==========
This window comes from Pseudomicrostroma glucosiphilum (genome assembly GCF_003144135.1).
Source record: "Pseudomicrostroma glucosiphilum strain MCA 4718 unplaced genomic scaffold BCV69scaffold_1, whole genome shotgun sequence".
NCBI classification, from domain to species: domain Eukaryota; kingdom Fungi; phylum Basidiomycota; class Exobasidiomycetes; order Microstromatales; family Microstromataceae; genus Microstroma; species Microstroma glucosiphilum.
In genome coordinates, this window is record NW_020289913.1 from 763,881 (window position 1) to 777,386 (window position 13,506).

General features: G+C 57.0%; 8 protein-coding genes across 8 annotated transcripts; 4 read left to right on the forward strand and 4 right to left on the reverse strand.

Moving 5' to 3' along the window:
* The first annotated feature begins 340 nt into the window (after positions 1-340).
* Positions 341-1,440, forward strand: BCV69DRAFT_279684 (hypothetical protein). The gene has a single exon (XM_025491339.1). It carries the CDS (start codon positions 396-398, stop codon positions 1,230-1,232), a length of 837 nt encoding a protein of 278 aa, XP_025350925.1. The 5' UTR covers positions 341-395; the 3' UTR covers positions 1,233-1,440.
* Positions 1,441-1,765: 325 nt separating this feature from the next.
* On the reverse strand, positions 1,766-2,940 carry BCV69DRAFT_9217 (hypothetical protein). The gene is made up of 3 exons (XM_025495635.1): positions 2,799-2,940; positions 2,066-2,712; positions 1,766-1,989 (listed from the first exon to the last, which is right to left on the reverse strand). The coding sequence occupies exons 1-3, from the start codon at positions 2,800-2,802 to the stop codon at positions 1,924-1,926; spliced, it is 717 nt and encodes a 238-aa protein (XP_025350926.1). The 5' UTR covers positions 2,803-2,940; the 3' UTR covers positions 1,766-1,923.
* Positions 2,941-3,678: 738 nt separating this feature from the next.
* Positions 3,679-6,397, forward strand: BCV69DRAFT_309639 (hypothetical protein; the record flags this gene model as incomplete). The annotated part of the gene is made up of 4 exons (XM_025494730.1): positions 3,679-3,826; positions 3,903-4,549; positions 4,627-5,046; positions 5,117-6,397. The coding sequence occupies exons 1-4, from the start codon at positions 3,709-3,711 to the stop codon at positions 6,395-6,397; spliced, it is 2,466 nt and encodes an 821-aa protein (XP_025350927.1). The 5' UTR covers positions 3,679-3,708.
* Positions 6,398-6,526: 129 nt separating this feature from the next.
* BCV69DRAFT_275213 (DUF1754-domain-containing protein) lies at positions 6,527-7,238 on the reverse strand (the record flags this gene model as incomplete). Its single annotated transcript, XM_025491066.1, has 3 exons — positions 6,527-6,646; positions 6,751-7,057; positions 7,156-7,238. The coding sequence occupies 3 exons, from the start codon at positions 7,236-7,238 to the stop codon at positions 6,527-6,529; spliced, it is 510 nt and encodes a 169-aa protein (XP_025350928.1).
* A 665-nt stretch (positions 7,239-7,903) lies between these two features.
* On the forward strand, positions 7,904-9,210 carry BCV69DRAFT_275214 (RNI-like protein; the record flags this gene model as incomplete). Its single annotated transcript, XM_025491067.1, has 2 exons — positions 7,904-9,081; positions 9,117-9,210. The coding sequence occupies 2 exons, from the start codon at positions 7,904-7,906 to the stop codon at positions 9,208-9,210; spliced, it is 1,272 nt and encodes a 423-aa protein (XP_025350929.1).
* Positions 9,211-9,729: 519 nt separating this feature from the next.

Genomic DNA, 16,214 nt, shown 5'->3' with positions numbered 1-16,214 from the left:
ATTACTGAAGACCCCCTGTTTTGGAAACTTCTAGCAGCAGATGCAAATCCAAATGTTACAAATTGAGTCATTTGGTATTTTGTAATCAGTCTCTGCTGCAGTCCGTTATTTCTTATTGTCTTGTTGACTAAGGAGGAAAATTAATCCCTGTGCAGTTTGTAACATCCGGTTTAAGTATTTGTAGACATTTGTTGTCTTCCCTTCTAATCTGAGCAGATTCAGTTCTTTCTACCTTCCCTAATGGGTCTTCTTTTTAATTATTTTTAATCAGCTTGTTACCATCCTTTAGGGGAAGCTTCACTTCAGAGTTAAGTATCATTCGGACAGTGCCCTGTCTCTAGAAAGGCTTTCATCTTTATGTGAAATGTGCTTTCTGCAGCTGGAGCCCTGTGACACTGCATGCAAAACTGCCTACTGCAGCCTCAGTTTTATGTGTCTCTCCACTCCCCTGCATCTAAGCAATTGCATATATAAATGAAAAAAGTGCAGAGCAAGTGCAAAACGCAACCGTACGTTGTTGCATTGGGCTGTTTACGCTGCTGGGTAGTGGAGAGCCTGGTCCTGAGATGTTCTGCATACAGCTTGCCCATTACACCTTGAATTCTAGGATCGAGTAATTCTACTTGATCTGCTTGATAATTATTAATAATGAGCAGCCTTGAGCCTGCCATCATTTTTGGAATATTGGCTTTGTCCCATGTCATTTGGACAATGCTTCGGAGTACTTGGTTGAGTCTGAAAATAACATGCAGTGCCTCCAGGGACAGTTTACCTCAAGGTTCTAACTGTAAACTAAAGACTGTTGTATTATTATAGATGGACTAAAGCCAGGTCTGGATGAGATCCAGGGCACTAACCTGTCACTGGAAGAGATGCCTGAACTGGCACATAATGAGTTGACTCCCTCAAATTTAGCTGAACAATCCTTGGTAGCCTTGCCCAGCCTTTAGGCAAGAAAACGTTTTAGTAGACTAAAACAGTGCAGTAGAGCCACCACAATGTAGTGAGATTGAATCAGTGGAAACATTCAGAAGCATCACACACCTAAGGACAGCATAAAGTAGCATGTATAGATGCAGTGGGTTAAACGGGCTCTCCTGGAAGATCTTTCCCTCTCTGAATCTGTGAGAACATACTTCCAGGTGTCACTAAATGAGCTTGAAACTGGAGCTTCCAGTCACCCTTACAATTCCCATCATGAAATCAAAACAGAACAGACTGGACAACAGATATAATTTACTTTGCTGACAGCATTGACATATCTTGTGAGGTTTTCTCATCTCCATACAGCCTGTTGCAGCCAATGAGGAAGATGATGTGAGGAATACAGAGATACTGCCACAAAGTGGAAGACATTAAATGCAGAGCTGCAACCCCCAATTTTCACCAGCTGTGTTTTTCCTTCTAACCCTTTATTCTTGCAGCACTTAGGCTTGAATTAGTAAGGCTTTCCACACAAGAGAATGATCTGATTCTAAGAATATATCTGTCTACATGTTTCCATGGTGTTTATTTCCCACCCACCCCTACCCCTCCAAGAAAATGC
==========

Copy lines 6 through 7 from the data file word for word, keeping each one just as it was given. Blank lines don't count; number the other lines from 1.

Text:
Moving 5' to 3' along the window:
* The first annotated feature begins 340 nt into the window (after positions 1-340).